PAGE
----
“Fremont, John Charles,” Biographical Directory of the United States Congress, 1774 to Present,

    John Charles Frémont, Mexican War (American National Biography)

    When confirmed reports of war with Mexico reached the Pacific, the U.S. Navy seized California ports. Commodore Robert F. Stockton named Frémont commander of the California Battalion, which helped to occupy the province. In the winter of 1846-1847, during a revolt centered in Los Angeles, Frémont became entangled in a quarrel between Stockton and late-arriving General Stephen Watts Kearny of the army, both of whom claimed supreme authority in California. When Frémont, an army officer, rashly sided with Stockton, who had named him governor, Kearny marched him east in disgrace to face a court-martial. Despite widespread public support and Benton's personal defense of him during the long, rancorous trial, Frémont was found guilty and dismissed from the army. Although President Polk reinstated him for "meritorious and valuable services," Frémont bitterly resigned.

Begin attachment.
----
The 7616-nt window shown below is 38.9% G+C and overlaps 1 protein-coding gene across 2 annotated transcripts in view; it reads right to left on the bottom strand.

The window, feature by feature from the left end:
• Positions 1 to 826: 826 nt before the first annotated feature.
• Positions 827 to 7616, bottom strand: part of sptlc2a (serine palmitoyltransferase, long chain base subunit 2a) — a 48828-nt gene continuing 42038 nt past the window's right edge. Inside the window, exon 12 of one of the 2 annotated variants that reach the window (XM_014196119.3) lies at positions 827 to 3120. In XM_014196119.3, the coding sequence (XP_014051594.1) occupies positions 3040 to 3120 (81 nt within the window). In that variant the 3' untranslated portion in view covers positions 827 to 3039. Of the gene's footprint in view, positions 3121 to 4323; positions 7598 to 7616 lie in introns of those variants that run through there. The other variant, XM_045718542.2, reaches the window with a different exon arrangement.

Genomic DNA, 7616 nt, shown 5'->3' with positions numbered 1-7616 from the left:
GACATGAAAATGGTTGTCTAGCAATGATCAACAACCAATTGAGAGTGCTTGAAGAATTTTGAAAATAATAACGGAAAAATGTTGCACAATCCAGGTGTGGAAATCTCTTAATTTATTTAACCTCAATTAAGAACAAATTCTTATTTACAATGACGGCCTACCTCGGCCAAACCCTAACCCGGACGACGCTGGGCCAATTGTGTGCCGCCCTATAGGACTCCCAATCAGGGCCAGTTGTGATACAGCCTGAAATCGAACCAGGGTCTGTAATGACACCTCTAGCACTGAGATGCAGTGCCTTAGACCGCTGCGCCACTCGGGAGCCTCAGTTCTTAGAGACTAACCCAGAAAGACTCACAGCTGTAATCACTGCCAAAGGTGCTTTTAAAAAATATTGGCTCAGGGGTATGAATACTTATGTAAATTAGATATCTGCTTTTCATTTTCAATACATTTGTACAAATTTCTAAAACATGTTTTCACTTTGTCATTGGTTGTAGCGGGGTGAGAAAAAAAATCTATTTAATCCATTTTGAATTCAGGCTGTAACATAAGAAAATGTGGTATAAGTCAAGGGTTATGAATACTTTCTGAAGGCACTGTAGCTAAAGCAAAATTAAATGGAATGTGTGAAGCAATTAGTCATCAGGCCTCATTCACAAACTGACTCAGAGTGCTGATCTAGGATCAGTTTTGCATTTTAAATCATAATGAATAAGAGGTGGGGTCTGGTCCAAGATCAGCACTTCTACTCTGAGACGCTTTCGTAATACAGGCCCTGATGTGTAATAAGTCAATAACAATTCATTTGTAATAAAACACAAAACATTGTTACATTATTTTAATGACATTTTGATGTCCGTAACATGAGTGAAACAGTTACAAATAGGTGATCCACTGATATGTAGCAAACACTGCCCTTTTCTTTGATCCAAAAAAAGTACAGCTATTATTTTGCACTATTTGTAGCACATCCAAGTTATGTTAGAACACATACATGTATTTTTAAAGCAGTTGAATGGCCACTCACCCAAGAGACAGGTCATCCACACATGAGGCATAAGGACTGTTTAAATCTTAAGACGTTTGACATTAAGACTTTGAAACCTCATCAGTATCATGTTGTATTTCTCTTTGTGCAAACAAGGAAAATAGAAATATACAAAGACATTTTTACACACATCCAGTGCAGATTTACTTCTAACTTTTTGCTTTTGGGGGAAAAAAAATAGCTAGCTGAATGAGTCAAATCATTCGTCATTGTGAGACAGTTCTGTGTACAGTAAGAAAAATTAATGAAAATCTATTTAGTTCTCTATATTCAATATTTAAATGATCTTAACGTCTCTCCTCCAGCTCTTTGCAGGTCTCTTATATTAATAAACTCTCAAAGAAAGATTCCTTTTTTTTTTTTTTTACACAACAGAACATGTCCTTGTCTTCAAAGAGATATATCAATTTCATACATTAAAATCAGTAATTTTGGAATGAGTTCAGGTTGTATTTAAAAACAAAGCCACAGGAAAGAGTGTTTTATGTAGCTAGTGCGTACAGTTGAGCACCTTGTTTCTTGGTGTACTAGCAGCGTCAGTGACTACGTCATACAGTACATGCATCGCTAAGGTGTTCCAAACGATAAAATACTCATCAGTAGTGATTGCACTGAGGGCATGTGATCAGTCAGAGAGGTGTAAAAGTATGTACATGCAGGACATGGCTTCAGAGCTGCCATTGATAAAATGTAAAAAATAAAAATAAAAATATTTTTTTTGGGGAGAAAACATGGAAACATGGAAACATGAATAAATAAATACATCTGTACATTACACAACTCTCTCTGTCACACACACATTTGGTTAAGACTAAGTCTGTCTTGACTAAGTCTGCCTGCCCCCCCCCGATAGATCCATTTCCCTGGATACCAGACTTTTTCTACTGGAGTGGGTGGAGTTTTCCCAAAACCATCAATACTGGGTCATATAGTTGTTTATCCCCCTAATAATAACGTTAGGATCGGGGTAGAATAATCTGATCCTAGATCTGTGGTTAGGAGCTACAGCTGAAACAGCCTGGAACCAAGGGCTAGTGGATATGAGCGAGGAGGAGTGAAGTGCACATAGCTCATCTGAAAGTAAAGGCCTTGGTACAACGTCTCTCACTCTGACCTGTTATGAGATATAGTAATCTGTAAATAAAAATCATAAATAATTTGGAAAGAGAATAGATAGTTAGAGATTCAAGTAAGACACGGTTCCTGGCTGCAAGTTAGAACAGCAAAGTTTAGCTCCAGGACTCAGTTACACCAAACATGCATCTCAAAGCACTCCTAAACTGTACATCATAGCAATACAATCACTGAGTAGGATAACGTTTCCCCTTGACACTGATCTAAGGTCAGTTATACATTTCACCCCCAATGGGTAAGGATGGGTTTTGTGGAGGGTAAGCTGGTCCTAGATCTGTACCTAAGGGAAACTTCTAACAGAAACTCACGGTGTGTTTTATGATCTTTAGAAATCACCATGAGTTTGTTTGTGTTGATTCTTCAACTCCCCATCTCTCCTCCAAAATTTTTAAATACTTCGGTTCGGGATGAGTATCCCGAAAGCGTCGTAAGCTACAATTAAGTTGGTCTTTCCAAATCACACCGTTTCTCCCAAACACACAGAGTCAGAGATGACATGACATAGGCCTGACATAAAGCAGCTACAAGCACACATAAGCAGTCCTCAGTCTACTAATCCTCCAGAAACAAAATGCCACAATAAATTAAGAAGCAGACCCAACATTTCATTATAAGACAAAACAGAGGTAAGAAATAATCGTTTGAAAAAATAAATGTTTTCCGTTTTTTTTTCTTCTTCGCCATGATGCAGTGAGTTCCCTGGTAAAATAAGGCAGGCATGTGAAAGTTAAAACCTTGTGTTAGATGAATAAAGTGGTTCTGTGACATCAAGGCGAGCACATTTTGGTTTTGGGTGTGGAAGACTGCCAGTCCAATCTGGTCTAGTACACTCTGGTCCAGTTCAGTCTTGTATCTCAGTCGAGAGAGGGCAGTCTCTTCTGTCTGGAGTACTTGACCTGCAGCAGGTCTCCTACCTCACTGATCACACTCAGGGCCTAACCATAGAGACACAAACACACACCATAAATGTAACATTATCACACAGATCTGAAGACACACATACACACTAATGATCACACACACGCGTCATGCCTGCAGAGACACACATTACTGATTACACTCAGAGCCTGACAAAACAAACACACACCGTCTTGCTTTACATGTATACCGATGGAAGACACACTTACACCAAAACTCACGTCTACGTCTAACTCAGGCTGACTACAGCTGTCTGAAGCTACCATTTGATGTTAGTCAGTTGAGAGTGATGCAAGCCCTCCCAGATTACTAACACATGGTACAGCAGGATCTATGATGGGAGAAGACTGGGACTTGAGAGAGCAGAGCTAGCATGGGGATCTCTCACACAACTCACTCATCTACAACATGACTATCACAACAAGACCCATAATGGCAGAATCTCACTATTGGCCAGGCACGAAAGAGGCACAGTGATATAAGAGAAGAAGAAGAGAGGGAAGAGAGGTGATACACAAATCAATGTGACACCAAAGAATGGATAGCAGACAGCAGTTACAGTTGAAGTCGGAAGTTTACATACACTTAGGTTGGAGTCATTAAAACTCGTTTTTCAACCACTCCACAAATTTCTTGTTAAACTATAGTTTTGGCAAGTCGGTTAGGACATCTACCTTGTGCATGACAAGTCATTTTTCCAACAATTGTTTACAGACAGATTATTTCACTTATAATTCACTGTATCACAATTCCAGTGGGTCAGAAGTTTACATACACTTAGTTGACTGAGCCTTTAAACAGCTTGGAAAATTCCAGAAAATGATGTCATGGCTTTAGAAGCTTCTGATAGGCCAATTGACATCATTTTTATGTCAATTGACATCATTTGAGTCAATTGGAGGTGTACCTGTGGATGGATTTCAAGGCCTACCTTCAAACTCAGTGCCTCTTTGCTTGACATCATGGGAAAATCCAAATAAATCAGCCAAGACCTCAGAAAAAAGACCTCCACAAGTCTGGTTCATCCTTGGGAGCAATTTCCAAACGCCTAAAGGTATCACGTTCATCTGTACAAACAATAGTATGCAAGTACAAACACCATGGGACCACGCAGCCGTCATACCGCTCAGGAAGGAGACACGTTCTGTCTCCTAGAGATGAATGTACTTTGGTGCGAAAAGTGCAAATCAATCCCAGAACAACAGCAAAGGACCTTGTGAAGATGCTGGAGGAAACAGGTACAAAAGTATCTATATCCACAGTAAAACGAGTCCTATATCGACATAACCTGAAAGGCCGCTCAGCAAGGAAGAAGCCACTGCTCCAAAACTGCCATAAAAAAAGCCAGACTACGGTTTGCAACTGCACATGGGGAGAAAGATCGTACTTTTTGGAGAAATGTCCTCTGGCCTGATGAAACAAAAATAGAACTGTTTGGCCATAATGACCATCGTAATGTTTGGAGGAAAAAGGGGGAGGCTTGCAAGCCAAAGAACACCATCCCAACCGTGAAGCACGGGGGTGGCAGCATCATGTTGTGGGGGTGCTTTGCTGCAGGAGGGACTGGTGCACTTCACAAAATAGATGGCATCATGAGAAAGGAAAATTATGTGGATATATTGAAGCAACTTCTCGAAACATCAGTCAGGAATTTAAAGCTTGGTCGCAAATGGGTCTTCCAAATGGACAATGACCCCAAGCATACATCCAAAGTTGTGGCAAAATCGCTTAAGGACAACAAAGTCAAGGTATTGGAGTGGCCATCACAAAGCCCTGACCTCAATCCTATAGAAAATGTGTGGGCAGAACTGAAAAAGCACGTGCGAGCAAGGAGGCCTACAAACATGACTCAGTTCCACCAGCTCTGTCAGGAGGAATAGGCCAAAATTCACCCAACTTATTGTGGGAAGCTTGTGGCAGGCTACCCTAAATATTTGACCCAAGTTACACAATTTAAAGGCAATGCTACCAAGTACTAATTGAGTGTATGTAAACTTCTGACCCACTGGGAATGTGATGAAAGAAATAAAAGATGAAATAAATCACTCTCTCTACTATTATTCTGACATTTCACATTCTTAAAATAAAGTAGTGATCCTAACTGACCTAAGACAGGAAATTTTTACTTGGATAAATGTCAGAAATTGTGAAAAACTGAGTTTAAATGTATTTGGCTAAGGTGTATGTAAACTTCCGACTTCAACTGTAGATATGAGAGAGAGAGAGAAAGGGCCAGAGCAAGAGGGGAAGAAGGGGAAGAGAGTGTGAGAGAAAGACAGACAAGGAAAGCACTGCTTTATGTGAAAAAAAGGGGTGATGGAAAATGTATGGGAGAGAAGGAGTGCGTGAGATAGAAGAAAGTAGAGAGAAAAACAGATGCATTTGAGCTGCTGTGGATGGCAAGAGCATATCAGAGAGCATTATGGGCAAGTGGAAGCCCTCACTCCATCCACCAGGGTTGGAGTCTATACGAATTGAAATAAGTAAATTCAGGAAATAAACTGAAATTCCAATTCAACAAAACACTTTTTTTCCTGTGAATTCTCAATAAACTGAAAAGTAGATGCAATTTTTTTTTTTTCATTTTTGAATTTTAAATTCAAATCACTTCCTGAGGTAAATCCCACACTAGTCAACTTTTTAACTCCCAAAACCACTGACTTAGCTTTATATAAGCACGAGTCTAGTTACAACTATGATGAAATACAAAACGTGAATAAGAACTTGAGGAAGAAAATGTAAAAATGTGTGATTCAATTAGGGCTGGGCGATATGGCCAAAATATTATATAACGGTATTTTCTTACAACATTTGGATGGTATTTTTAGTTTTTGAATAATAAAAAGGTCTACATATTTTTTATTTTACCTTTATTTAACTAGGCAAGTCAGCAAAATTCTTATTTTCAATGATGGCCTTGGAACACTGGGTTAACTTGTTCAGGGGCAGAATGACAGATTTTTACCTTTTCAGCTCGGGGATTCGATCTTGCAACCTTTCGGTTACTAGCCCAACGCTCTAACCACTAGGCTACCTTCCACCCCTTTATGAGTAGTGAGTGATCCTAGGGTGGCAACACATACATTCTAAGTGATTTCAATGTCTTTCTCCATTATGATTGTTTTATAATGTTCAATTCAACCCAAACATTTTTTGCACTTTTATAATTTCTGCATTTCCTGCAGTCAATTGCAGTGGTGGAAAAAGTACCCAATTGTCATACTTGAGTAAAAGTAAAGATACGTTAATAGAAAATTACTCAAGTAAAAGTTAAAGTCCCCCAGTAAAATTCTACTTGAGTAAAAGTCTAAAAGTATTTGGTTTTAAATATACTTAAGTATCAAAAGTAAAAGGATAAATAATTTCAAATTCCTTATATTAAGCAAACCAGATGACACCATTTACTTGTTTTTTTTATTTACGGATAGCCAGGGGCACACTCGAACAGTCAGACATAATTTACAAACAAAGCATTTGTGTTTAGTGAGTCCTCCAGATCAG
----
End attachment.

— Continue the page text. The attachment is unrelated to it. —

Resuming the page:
Pamela Herr, "Frémont, John Charles," American National Biography Online, February 2000,

    John Charles Frémont, Election of 1856 (American National Biography)

    Frémont reentered politics in 1856. With crucial early support from Nathaniel Banks and Francis Blair, Sr. (1791-1876), he became the first presidential candidate of the newly formed Republican party on a platform opposing the extension of slavery. Chosen more for his heroic image than his political skills, he nonetheless inspired great enthusiasm in the North, while in the South he was branded a "Frenchman's bastard" and, incorrectly, a secret Roman Catholic. Although Frémont gained the majority of northern votes, he was defeated nationwide by the Democratic candidate, James Buchanan (1.8 to 1.34 million, with an electoral vote of 174 to 114). Despite the loss, his candidacy established the Republican party's dominance in the North and set the stage for Abraham Lincoln's victory in 1860.
    Pamela Herr, "Frémont, John Charles," American National Biography Online, February 2000,
    Date Title
    Abraham Lincoln to Lyman Trumbull, June 7, 1856